Here are the slides, in Keynote format, for our June 2019 meeting:
The slides are shared through iCloud. Enjoy.
Apple Pay is potentially the perfect checkout experience at brick and mortar stores, but the implementation at particular stores often leaves room for improvement.
The perfect register checkout experience for me would be: once my goods are rung up, the cashier announces the total. I present payment, which is accepted instantly. I leave with my purchases. Anything else that interrupts that flow is unnecessary, and detracts from the experience.
Brick and mortar stores are now competing with on-line retailers like Amazon. Customers have become used to a friction free on-line checkout process, ala Amazon’s “Buy with One Click”.
Some stores clearly appreciate the value of quick checkout to customers: Publix posts signs at the checkout reading “Now for the easy part”. Ironically, unlike Food Lion, The Fresh Market and Winn Dixie, however, Publix doesn’t accept Apple Pay — the one thing that would make checkout significantly easier.
When paying with a credit card, the experience is usually something like this: You put your card into the machine, but the clerk says you inserted it too soon. You remove the card. Five seconds later, the machine beeps and says “Insert card”. Now it says “Do Not Remove Card”. This stays up for an annoyingly long time. Just as your attention wanders, the machine beeps frantically saying “Remove Card”, like it’s your fault it’s been in there so long. As you are attempting to get your card back in your wallet, the cashier simultaneously hands you a receipt, and pushes your purchases towards you. The person behind you is impatient as you frantically try to do three things with two hands.
When visiting a new store, it’s surprisingly difficult to determine if they actually accept Apple Pay. The clerk often has no idea. If they say yes, it may be because they have seen someone checkout with their phone, not realizing it was the Samsung Pay hack, not Apple Pay. Samsung Pay tricks mag-stripe readers into thinking you swiped a card. That was a brilliant trick, but won’t work in the future because merchants are no longer accepting swiped cards, but only chip cards.
If the clerk says Apple Pay doesn’t work at that store, it may be that it does work, but nobody has tried it before. It usually doesn’t hurt to try it. I have amazed a few clerks when it did actually work.
If a store displays the contactless payment logo or the Apple Pay logo, then they are supposed to accept them. But, I have seen too many stores where they didn’t accept Apple Pay in spite of the logo(s) on the register.
One store had a handwritten note saying “NO Apple Pay” next to the Apple Pay logo. When I asked them about that, they said that Apple Pay seemed to work at their register, but then the store could not get their money. Obviously they didn’t want it used in those circumstances.
Many stores accept Apple Pay, but most don’t take full advantage of the convenience it can offer the customer. After submitting payment with Apple Pay, I have had some registers insist that I sign on the line. Signatures have been irrelevant to credit card security for years. No one ever looks at the signatures. You can write any foolishness on the line and your purchase will still go through as normal. There is serious talk about removing the signature from all credit card purchases. To ask for a signature with Apple Pay is like insisting that your Tesla be equipped with a buggy whip.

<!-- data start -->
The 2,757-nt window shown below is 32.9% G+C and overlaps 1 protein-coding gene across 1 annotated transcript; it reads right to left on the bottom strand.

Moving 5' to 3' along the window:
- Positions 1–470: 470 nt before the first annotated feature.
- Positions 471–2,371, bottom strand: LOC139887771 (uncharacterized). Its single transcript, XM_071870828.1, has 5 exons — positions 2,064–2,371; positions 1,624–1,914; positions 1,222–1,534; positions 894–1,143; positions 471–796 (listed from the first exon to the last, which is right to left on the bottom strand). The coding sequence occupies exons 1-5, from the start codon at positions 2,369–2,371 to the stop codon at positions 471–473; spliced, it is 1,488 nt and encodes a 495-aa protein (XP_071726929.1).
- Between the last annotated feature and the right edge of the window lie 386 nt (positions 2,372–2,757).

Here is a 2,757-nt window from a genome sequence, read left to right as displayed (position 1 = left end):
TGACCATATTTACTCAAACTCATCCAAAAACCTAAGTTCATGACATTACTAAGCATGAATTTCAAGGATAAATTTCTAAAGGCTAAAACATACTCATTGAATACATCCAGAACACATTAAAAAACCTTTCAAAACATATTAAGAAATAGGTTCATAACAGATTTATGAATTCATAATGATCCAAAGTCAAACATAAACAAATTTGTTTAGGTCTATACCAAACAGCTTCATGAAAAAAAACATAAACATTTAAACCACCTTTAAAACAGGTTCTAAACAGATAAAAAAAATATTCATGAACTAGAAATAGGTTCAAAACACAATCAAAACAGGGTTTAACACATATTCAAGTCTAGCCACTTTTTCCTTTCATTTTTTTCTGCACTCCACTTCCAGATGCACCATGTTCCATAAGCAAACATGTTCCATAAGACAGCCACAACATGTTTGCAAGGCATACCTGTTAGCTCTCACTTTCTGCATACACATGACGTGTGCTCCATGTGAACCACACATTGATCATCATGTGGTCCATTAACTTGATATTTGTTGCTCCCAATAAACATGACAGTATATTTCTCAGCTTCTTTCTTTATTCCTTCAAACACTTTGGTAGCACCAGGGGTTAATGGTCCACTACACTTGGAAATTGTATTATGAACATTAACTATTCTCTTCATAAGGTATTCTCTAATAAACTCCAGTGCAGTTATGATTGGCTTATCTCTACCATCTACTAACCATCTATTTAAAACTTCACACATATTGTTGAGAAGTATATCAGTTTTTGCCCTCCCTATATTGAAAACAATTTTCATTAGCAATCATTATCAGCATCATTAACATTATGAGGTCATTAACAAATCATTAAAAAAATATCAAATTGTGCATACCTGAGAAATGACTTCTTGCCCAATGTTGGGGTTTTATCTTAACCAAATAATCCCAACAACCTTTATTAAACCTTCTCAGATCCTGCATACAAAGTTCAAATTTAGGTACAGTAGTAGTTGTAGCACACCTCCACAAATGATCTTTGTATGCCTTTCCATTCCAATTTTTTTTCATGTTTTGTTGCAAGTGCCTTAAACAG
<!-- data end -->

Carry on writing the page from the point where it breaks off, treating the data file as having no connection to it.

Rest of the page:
Some registers, especially gas pumps, ask for your zip code. This is either irrelevant security theater, an attempt to track you or bad programming; I’m not sure which. A zip code is a trivial security measure next to the security of Apple Pay and your iPhone or Apple Watch. You’re just asking your customer to do one more stupid step that your competitors might be smart enough to skip.
Stores should not ask customers any questions at checkout. None. They are unexpected, slow down the process and hold up the line. NO, I don’t want to join the loyalty program. YES, I speak English and told you so the last 10 times I was here. NO, I won’t give you my email address. I’m already getting an electronic receipt — I used Apple Pay! NO, I don’t want to contribute to the charity of the day. NO, I don’t want to leave a tip in a traditionally non-tipping environment, like a fast food place. Don’t even ask. Just pay your employees yourself.
The actual paper receipt is optional and unnecessary, and holds up the process, especially if it takes any time at all to print.
I have abandoned my purchases at a store and left because the person ahead of me was holding up the line by joining a loyalty club. On the other hand, I was so happy that Walgreens accepted Apple Pay in a convenient manner, and that their loyalty card was Apple Pay compatible, that I joined Walgreen’s loyalty program as a reward to them for a nice checkout process. (I signed up via the web, not while holding up the line.)
For me, much of the appeal of Apple Pay is that it is fast. It is much quicker for me to get my phone out than to get a credit card out of my wallet. The Apple Watch is even quicker, and since it’s strapped to my wrist, I don’t have to give up a hand to deal with it.
The Apple Pay transaction itself is fast. Apple Pay transactions go through in milliseconds, compared to normal credit card transactions, where the seconds drag on.
Apple Pay is secure. When the next major breach is announced, and your favorite store discovers that hackers have captured all the credit card numbers used last month (or last year), Apple Pay customers have nothing to fear! Apple Pay has never handed over your actual credit card number to anyone. It only uses a temporary, one-time number which cannot be used again.